As far as the American public area concerned, James are just another British group with a funny name and a single. While Tim Booth and his henchmen mark their first trip to the States by filming Born of Frustration in the Californian desert, Randee Dawn straps on her seven shooter and discovers a place where the grass is actually greener. Meanwhile, back at the Bonaventure Hotel…
And there they were: like something out of Lawrence of Arabia (or not), all seven of them, pale and dazzled, amidst the ochre sands of the Mojave Desert, horns a-blasting, singing about frustration and just who’s to blame. The camera sweeps broadly across the sharp coral structures that are all that remain of an underground lake. Strong winds blow piercing particles of sand into every crevice. It is all very reminiscent of November Spawned A Monster, actually, but if you told this to the seven out in the field, looks might kill. Yet another Morrissey reference might not be the best way to approach James these days, not even the new, reformulated James who have assembled five new multi-instrumental members around them like padding, or insulation. The press photo says it all: smack in the centre of the loose spiral of members sits Tim Booth, singer and mind, head cocked just a bit, insouciant and protected. This time, James want no room to slip up, this time, they are taking no chances
Today’s topic: Silence of the Lambs. Today’s speaker: Tim Booth. “I was a Jody Foster fanatic long before John Hinkley. She’s amazing: at 12 she was a great hooker. She’s good in even crap films, like The Little Girl Who Lives Down the Lane. So, having followed young Jody’s career all my life, it was good to see her really make it.”
The same could be said about James fans. Most anyone who knows anything about James has known it for quite some time. James may hold the record for being the greatest also rans in musical history. For just under a decade they’ve been there, slogging it out among the best, and yet never quite getting inside the winner’s circle. It has, to coin a word that Tim Booth so hates, become a bit of a habit. But now there are new members in the former quartet, and there is also a new album to commemorate the new number, Seven. From Fontana, their record label, there is also much enthusiasm. “We’ve had a lot of business-speak,” says Tim, “you know, ‘James is going to break America,’ but it doesn’t really help anybody. We’ve never been in a very big hurry for success; we weren’t very ambitious. We just thought the music was great and eventually everyone would catch up on that.”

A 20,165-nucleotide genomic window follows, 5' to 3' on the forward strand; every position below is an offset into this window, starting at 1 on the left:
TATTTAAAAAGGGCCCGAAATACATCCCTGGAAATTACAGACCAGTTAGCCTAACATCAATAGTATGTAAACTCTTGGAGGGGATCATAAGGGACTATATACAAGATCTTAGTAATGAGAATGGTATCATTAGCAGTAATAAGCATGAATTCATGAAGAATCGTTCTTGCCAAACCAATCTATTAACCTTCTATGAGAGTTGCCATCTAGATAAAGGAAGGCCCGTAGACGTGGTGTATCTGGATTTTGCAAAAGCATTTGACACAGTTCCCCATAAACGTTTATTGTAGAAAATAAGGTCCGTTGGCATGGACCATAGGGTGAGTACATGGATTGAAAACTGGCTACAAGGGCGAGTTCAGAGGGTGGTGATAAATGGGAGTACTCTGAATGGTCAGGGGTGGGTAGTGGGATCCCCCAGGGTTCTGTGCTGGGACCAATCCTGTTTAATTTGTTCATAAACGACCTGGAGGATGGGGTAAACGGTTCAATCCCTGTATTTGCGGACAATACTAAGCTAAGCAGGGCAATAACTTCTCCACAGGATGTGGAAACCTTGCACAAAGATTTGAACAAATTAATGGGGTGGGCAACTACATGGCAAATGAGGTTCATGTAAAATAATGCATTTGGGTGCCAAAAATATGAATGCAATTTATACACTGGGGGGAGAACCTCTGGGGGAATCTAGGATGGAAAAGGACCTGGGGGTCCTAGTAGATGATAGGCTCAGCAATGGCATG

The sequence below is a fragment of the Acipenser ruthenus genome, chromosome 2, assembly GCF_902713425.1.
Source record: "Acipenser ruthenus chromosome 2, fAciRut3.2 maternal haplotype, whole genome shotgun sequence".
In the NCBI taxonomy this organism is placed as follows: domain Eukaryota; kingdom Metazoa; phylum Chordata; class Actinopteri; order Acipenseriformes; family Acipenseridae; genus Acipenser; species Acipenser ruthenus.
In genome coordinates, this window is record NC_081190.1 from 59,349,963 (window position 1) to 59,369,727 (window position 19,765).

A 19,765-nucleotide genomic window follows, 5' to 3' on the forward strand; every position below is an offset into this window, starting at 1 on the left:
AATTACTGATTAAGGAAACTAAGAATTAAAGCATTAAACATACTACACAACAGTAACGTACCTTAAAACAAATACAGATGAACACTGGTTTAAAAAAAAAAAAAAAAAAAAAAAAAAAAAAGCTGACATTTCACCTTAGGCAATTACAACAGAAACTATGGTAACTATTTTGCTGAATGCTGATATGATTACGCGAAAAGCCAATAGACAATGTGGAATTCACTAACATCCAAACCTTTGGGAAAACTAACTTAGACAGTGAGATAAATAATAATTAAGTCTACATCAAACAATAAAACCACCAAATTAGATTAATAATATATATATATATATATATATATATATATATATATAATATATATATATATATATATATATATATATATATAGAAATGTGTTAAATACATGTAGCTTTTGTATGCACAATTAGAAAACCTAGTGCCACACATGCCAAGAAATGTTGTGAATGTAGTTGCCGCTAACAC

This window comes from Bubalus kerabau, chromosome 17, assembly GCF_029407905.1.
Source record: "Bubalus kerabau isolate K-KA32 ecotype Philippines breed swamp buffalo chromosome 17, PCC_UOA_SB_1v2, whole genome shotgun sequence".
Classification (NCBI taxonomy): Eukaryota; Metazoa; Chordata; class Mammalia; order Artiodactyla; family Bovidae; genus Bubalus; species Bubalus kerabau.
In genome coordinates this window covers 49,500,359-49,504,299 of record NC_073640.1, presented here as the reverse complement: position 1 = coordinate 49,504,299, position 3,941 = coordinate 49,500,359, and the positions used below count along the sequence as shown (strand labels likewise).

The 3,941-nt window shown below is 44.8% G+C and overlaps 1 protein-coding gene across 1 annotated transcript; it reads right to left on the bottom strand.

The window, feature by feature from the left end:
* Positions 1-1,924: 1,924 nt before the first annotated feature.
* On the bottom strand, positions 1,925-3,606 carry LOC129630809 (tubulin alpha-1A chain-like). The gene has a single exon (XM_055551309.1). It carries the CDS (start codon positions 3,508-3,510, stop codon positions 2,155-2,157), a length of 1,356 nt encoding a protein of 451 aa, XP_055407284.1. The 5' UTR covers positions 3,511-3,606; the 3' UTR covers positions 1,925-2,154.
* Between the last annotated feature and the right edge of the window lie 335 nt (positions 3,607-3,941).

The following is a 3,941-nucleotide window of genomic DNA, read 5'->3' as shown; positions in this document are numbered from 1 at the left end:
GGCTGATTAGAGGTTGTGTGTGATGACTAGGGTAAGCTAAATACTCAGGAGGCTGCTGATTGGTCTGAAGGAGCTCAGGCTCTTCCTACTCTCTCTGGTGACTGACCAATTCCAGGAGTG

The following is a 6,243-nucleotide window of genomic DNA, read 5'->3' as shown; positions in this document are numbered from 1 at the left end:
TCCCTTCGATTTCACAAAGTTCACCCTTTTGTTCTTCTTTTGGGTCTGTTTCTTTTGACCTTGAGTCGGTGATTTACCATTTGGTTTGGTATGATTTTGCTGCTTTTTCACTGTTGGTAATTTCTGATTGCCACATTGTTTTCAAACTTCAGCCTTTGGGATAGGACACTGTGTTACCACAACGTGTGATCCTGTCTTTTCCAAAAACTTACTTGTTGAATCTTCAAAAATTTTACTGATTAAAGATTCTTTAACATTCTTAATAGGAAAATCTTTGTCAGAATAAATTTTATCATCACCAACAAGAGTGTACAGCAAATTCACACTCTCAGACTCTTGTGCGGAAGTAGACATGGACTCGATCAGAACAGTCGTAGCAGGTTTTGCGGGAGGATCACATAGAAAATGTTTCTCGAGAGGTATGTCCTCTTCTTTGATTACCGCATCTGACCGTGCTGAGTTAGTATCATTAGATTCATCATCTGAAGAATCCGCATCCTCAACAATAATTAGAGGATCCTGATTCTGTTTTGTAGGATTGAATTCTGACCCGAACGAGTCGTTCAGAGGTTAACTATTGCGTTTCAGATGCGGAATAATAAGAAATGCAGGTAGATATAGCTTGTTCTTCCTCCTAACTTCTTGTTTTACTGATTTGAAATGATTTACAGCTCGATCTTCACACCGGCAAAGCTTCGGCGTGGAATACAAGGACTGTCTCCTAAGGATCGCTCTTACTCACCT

It has taken just about everyone a long time to reach James’ level, buy to some extent they have also lowered their standards. Formerly this was a band who would never give an interview, have themselves photographed, or indulge in self promotional nonsense. “But if you don’t play that you’re shooting yourself in the foot,” says Tim, who clicks his tongue as he pauses, thinking, like an old man gnashing his dentures. “The reality of the 1980s was you have to do that, times have changed and the industry had become just that, an industry. The reality of James in the beginning was rehearsing, making a racket, really enjoying it. We didn’t make any money for the first seven years at all, but the music was so good, we felt it would work out in the end, they’ll invite us to the party eventually.”
And on a level, they have, at least been let in the door. For the first time, says Tim, they don’t have to rely on good press at home to push themselves or their record. “This song’s going to be heard by everyone in England,” says Tim, “so I don’t care what they say about it.” And just in time, too – right on schedule, he adds, the revolt has experiencing a press backlash for our success.